Are you looking to determine how much revenue you’ll generate from your marketing and prospecting efforts? Or are you looking to determine how many leads and prospects you’ll need to achieve your revenue goals? These two numbers are opposite sides of the same coin – they are either the input or the output of the same equation. On the one hand, if you know the number of leads you will generate, you can forecast revenue based on historical conversion rates. On the other hand, if you know your revenue goal, you can calculate the number of leads you’ll need based on those same conversion rates.
While the formulas needed to make these calculations are rather straight forward, what really matters is will you have the resources needed to progress leads to opportunity and onto closed won sales. A lot depends on your sales process: how many touches, conversion ratios, average order value, length of sales cycle, and overcoming obstacles and objections all along the way by your lead generation team in concert with your sales team.
If you’re in charge of Sales, you’re likely looking in the rear-view mirror to calculate how many leads and prospects you’ll need to pull through your company’s sales process to achieve your forecasted closed won sales. If you’re heading up Marketing, you’re likely looking out the windshield to calculated how much closed won revenue you’ll generate from the leads and prospects you push into your company’s sales process. It can feel like a taffy pull but the outcome is more like that of a Christmas Cracker.
Marketing wants to forecast closed won sales from leads generated while Sales wants to work from a revenue goal and forecast pipeline coverage needed to achieve their target.
In my opinion it all sounds messy but accurately describes the conundrum between lead generation and sales forecasting. The missing piece of the puzzle between these two forecasts are the resources required, i.e., the workforce needed for prospecting and sales and the activity level they’ll need to conduct.
The Taffy Pull: Lead Gen Driving Sales – Sales Driving Lead Gen
Why start with the lead volume? If you’re the heading up Marketing, you’re going to want to start with lead volume and work forward to build a top-down model. If you’ve set out to create an aggressive marketing campaign and you’re optimistic that it will generate 1,000 inbound leads per month or 12,000 leads per year, how many sales will you generate? Of course, until you initiate your campaign you won’t know exactly how many leads you’ll generate, but you should have a good idea from similar campaigns run in the past. If you generate the expected number of prospects, you think you will have enough lead flow for Sales to hit their revenue targets. Thus, calculating from the top down from Marketing’s perspective is the way to go.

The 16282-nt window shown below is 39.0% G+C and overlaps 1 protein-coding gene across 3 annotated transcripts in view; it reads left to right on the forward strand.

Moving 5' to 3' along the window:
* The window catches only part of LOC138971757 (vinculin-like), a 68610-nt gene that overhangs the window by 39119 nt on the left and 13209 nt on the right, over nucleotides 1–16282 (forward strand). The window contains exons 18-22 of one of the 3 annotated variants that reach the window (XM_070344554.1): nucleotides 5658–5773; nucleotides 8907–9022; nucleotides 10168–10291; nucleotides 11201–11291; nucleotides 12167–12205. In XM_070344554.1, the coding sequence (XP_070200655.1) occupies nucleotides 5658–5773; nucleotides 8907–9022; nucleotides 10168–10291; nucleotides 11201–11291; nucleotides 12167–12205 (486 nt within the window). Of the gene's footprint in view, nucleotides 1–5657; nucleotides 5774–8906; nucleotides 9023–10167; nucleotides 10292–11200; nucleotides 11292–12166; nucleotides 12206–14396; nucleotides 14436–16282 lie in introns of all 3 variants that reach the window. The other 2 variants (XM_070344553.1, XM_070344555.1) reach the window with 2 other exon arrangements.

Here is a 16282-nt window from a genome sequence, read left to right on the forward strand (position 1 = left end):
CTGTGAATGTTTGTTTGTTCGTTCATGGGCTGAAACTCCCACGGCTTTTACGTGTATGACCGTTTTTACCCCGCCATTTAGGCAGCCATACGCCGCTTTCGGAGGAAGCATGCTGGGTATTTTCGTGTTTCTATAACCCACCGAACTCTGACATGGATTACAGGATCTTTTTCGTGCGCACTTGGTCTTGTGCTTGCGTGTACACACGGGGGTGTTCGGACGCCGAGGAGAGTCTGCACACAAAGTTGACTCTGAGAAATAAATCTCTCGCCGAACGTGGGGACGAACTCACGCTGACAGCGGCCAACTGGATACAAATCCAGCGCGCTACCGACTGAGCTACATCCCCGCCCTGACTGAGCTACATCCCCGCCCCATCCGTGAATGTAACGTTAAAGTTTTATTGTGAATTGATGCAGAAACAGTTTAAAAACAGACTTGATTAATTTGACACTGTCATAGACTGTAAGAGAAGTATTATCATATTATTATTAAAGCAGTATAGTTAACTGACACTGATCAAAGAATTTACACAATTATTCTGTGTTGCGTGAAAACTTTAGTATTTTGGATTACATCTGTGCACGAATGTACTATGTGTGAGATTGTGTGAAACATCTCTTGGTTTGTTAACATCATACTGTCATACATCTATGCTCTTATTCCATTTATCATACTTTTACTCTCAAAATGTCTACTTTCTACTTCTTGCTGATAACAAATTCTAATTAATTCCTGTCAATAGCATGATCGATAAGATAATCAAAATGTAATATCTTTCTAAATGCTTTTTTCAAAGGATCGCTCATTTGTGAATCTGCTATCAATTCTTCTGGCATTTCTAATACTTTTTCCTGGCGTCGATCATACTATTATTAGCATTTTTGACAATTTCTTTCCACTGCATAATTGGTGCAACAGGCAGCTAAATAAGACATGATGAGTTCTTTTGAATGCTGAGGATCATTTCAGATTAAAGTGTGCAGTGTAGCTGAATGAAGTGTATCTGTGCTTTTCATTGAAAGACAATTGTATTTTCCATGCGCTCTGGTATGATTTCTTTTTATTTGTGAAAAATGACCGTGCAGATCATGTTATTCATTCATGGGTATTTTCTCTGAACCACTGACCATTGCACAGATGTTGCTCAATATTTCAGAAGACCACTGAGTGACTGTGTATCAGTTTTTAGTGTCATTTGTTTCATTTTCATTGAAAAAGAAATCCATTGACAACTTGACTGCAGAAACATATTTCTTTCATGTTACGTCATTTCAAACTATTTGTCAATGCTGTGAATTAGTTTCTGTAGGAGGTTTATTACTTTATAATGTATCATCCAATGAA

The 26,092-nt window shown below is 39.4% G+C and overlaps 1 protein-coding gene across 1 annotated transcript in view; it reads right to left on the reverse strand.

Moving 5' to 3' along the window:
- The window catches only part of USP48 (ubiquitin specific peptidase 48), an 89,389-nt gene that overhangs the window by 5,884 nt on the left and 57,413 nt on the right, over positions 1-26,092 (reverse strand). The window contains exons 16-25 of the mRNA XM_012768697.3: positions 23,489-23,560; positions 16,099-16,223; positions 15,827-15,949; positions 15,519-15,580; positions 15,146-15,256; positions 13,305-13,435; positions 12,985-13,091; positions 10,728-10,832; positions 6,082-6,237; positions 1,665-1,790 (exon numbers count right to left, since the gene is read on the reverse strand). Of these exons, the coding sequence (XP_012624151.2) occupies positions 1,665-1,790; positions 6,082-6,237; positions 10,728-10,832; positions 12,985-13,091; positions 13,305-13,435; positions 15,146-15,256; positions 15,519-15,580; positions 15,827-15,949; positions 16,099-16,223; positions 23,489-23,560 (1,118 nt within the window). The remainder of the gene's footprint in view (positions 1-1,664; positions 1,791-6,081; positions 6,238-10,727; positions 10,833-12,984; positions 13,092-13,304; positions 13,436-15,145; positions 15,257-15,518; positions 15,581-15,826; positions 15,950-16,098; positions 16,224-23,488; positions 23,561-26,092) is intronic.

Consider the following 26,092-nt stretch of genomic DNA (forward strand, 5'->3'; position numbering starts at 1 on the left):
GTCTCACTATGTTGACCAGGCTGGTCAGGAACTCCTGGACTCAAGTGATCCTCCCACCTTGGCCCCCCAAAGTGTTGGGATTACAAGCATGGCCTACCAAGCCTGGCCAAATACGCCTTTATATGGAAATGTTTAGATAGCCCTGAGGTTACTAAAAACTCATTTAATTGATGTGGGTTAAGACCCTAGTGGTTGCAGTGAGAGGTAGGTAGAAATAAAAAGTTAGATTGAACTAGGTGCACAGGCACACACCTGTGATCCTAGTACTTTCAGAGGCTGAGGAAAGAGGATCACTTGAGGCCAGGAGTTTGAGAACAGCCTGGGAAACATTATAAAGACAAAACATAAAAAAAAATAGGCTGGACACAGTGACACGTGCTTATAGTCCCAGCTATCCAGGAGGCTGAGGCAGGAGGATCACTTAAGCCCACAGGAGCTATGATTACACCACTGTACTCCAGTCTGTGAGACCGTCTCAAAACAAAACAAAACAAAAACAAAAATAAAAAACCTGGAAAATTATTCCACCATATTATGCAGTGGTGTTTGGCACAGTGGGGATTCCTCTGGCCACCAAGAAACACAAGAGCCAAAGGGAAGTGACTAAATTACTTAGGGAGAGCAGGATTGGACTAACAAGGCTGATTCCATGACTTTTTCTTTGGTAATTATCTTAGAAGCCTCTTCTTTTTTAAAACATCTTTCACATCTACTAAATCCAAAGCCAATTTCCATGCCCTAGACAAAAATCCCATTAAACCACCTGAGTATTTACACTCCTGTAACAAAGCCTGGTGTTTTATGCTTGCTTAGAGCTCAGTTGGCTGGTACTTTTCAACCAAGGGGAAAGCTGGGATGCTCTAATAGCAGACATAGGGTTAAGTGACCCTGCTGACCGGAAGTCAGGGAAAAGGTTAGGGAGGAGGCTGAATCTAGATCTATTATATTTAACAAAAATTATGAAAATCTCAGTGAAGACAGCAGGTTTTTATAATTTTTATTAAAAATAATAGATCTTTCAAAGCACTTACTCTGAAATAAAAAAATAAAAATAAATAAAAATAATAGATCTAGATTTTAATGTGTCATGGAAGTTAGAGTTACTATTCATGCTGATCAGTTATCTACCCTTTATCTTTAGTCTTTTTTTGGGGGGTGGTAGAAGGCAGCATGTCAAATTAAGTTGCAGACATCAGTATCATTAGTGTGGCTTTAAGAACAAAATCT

Why start with the revenue goal? If you’re the Sales leader, you’re going to want to start with the revenue goal and work backwards to build a bottom-up model. If you’ve decided to set an aggressive revenue goal for the coming fiscal year of $10,000,000, how many prospects will you need to reach? Of course, until you initiate outreach, you know how much pipeline you’ll create, but you should have a good idea from similar efforts in the past. If you generate the expected number of opportunities, you think based on historical conversion rates you think you will close enough sales to hi your revenue targets. Thus, calculating from the bottom up from Sales’ perspective is the way to go.
Hence, the taffy pull and the perpetual push-pull between Sales and Marketing.
The Christmas Cracker: Capacity Planning
If you’re given a revenue target – $10,000,000 – how many leads will you need to generate from inbound marketing or outbound prospecting? If you’re given a lead generation number – 12,000 – how many sales will you close from inbound contacts or prospecting outreach?
To build a capacity plan, there are core conversion ratios you will need:
- Leads to Opportunities
- Opportunities to Closed Won
- Average Order Value
- Sales Cycle
When developing more complex models, there are additional conversion ratios that could be helpful:
- Qualification-to-Needs Analysis
- Needs Analysis-to-Proposal
- Negotiation-to-Close Won (and therefore Closed Lost)
The Prize Inside: People and Activity
Conversion rates are only part of the picture. You will want to know the average number of touches the lead gen team conducts before setting an appointment for sales. And, you’ll want to know the average number of steps the sales team goes through to achieve a closed won sale.
Will there be LDRs, BDRs, and SDRs conducting prospecting activity at every step of the way? In the lead gen funnel, there is outreach in the form of calls, emails, social connections. There are also inbound contacts, initial interactions, and follow-up activities.
There are also ISRs, FSRs, and AEs conducting sales activity from first appointment to closed won. In the sales funnel there are meetings, demos, proposals, i.e., configuration, pricing, and quotes (“CPQ”).
The prize inside is in knowing how many people you’ll need to conduct how much activity to progress prospects from the top of the lead gen funnel to the bottom of the sales funnel.
The Answer: Build A Model!
Assuming you achieve similar response and conversion rates based on your historical benchmarks, you can calculate the number of LDRs, BDRs, SDRs, ISRs, FSRs and AEs you’re likely to need to handle the flow of leads and the opportunities you need to create and ultimately close. Will you have the right number of people in the right roles to achieve your goals?
A capacity model allows you to plan and forecast either from the top down or bottom up, it really doesn’t matter as long as both Marketing and Sales provide inputs and agree to align to the middle. If Marketing is driving a top-down model, then Sales will need to commit to the forecasted revenue. If Sales is driving a bottom-up model, then Marketing will need to commit to the lead generation volume. To determine if Marketing and Sales are on the same page and have the same expectation, working the capacity plan forward and backwards should allow you to determine if these stakeholders achieve alignment.